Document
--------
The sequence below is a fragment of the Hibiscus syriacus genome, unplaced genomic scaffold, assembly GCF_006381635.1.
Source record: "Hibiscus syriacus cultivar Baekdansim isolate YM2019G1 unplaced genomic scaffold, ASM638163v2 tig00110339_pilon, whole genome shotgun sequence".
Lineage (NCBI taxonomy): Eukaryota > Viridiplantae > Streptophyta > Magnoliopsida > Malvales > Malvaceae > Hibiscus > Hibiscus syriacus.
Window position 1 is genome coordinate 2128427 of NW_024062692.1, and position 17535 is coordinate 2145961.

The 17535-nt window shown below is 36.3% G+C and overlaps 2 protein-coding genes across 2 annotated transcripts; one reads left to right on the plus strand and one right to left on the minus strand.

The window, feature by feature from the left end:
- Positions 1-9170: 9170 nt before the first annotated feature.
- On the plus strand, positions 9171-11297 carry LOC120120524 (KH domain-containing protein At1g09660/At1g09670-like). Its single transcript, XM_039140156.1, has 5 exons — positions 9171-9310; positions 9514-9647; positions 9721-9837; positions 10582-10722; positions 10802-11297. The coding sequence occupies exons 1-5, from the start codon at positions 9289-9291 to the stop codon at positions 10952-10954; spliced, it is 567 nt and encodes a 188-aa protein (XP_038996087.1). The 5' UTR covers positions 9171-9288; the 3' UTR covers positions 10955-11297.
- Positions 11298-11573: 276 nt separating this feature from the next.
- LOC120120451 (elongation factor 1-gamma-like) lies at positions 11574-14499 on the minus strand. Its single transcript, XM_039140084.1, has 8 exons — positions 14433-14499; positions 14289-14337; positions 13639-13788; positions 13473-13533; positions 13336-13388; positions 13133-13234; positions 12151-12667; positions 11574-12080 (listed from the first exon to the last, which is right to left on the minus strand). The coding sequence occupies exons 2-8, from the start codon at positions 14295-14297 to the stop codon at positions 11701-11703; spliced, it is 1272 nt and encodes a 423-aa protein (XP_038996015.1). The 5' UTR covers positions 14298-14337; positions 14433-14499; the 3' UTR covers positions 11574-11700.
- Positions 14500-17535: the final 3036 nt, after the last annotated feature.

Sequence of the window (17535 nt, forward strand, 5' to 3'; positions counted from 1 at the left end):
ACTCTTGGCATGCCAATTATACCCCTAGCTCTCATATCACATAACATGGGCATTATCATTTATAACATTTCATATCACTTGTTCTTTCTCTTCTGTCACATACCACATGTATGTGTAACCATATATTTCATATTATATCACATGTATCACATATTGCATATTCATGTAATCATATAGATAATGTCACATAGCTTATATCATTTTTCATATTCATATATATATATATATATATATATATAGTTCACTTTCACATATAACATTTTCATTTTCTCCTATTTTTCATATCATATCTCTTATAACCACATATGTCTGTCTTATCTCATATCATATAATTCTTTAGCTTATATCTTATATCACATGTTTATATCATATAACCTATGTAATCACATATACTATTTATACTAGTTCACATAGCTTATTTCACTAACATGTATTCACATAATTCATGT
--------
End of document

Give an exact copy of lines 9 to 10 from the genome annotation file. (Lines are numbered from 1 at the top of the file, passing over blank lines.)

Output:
- Positions 11298-11573: 276 nt separating this feature from the next.
- LOC120120451 (elongation factor 1-gamma-like) lies at positions 11574-14499 on the minus strand. Its single transcript, XM_039140084.1, has 8 exons — positions 14433-14499; positions 14289-14337; positions 13639-13788; positions 13473-13533; positions 13336-13388; positions 13133-13234; positions 12151-12667; positions 11574-12080 (listed from the first exon to the last, which is right to left on the minus strand). The coding sequence occupies exons 2-8, from the start codon at positions 14295-14297 to the stop codon at positions 11701-11703; spliced, it is 1272 nt and encodes a 423-aa protein (XP_038996015.1). The 5' UTR covers positions 14298-14337; positions 14433-14499; the 3' UTR covers positions 11574-11700.